When planning your investment strategy in a high volatility market, it’s always important to understand what characteristics pose the greatest threat to your portfolio. While one can never perfectly predict what the markets will do next, there are some tools that are helpful as indicators.
The Fear Index
By constantly tracking the swing of price movements, the VIX or "fear index" measures the amount of volatility facing the market and acts as an indicator as to what may happen next. What causes movement in this fear index? Typically, the movement is caused by a number of variables. Factors such as energy supply and prices, geopolitical risks, economic performance and emerging market environments all play a role in the daily fluctuation of market volatility. (For more, see: The Volatility Index: Reading Market Sentiment.)
Investors may look at this measure of risk in the market and try to use it as a tool to anticipate what their next move should be. During times of higher volatility, short-term predictions often lead to mistakes that result in losses, making it nearly impossible to guess which way the market will trade. It’s important to keep in mind that while market volatility increases portfolio risk, it is often investor reaction to this index that is the prime source of risk to one’s portfolio.
To help protect investors from market risk (and themselves), implementing a lower volatile portfolio strategy - incorporating long-term, lower-risk holdings - can yield success. This type of approach may help preserve portfolios, minimize price swings and cultivate more consistent returns. So, how may this be done?
Low Volatility Investment Strategy
Because the market is constantly changing and no two periods are identical - each varies in time span, volatility and returns - it is imperative to adopt a strategy that is designed to perform well in various conditions. Finance 101 familiarizes students with the theory that higher risk leads to higher returns. However, research has shown that this concept is not entirely true. Dating all the way back to 1972, the relationship between risk and return has been proven to be either disproportionate, flat or negative.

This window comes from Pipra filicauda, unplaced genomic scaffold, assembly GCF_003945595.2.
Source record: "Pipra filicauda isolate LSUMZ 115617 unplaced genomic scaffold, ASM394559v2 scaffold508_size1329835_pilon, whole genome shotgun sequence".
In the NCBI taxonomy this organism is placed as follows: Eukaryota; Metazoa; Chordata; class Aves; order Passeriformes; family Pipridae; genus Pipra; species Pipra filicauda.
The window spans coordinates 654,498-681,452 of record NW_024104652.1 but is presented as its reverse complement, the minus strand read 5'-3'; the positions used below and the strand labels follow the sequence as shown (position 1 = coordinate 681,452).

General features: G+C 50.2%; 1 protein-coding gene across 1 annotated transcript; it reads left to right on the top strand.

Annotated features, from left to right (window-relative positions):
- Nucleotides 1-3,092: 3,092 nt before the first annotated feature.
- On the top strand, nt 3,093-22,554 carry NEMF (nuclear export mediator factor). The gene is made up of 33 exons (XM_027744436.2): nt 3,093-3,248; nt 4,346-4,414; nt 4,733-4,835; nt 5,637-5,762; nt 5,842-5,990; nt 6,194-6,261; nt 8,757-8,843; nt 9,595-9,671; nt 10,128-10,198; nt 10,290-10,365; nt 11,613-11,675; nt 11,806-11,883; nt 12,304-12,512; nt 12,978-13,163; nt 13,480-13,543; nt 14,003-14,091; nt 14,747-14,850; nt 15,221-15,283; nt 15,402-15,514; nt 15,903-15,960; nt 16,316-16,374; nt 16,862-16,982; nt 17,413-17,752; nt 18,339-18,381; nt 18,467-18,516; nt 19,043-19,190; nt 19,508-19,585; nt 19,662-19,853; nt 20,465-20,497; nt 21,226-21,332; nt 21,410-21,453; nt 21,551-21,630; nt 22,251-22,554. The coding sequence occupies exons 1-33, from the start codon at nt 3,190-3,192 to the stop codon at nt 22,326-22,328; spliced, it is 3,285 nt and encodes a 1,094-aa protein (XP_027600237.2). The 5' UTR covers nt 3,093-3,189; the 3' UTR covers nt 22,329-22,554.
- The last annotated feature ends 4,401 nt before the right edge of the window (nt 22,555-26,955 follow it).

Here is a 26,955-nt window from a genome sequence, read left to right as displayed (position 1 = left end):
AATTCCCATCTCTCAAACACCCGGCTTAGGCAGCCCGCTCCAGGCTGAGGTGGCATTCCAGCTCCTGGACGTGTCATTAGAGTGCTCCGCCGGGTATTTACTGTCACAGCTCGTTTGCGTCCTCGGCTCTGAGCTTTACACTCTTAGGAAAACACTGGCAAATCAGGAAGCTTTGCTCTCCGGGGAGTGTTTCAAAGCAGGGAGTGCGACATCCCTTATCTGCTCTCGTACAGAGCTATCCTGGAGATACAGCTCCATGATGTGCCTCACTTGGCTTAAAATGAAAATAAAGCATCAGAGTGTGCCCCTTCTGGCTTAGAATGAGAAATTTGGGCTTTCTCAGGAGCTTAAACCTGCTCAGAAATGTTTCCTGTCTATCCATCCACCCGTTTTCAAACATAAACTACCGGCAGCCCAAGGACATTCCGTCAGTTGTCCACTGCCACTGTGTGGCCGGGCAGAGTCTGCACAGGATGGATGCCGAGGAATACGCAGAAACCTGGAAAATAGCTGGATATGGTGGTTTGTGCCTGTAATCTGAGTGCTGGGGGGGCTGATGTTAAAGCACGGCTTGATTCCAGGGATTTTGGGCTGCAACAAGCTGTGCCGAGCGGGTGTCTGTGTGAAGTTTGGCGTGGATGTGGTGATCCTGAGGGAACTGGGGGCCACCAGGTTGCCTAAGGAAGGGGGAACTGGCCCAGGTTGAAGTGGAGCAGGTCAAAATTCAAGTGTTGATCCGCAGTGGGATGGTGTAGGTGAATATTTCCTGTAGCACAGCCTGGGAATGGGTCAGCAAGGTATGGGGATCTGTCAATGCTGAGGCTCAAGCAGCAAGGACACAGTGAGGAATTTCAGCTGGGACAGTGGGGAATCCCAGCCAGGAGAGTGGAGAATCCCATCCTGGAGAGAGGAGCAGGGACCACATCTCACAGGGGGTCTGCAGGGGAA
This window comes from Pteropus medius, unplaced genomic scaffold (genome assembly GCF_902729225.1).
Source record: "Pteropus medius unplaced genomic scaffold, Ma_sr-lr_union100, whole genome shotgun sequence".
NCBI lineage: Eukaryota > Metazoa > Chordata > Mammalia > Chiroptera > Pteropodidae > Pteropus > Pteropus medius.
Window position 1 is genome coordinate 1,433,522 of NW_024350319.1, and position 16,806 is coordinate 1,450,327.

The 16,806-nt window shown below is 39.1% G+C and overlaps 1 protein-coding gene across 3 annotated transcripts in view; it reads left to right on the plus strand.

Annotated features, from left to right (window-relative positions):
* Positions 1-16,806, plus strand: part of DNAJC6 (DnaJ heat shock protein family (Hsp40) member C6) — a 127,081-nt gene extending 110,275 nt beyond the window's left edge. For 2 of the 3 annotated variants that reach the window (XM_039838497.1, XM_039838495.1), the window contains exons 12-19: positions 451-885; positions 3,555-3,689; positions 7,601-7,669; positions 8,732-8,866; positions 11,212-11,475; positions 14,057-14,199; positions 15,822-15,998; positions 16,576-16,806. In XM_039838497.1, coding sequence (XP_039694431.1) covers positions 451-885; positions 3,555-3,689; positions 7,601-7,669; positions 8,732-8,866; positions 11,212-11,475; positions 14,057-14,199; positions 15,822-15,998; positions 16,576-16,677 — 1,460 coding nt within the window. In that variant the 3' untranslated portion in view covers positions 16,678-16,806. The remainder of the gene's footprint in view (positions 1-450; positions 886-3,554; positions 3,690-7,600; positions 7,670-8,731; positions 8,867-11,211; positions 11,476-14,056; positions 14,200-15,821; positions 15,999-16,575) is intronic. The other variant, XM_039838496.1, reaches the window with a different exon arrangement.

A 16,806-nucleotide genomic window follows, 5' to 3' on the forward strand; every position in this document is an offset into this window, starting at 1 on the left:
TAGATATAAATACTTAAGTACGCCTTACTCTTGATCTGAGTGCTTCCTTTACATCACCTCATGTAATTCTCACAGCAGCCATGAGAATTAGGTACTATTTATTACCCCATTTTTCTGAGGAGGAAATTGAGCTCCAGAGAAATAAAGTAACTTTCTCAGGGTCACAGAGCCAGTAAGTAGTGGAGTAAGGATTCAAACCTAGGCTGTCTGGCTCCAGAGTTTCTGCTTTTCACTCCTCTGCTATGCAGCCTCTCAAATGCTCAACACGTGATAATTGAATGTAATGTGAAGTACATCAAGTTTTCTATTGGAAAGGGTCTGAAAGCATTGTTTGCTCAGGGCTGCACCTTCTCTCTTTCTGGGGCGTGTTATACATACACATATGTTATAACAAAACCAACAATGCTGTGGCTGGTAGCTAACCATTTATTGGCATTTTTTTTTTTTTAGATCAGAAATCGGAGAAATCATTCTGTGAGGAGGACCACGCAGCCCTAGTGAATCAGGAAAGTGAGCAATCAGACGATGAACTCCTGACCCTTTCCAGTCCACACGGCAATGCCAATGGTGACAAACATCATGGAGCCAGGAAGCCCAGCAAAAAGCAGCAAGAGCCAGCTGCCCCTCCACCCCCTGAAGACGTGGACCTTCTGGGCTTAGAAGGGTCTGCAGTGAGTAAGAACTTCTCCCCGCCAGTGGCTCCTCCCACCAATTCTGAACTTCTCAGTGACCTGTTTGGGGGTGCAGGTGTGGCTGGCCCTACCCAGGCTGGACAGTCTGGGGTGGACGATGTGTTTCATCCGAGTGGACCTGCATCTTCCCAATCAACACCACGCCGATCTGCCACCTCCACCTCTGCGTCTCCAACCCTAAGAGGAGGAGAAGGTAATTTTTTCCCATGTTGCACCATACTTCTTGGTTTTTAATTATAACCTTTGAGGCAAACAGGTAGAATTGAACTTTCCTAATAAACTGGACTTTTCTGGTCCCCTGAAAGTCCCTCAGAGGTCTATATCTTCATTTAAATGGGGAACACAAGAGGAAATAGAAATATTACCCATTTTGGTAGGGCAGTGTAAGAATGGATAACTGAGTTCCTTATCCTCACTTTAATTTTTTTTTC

An S&P Dow Jones Indices study (2012) stated that, “Empirical evidence of numerous academic studies has illustrated that low-volatility or low-risk investing outperforms the broad market as well as high-risk strategies over a long-term investment horizon with much less realized volatility.” Because of this, the possibility of owning a portfolio with lower risk and higher returns provides cause for serious due diligence and consideration. Not only have investors seen better returns, these portfolios have historically offered greater downside protection, diversification and transparency throughout a complete market cycle. The best example of this would be low volatility investment performance in times of recent crises. (For more, see: Tips for Investors in Volatile Markets.)
As established throughout history, the unpredictability of the market can leave investors vulnerable to downturns, bubble bursts and bearishness. Since 1990, the United States has experienced two major crashes that resulted in major economic repercussions. In 2000, following the tech sector boom, the dotcom crash saw trillions of dollars worth of stock value lost and the NASDAQ suffer a 78% decline from peak to bottom.
Later in the decade, over the span of 2007-2008, the combination of the housing market bust and credit crisis led to another major crash - this one resulting in both a 57% decline of the S&P 500 and a record breaking 777.68 point drop in the Dow Jones Industrial Average in a single day. Both crashes were followed by recessions and greater stock market volatility, hurting investors and their portfolios.
However, in those turbulent times, portfolios that were composed of lower risk holdings were able to escape most of the heavy hits on returns. The S&P 500 Low Volatility Index shows that, in back-tested results, low-risk portfolios outperformed the S&P 500 throughout crashes and market uncertainty on top of providing more capital protection and the ability to produce returns in negative markets.
While it may seem appealing to chase the latest, hottest stocks, in reality, a portfolio that’s built with higher quality, lower risk assets are what helps investors participate in and benefit from bull markets without sacrificing safety during draw downs. (For more, see: Volatility's Impact on Market Returns.)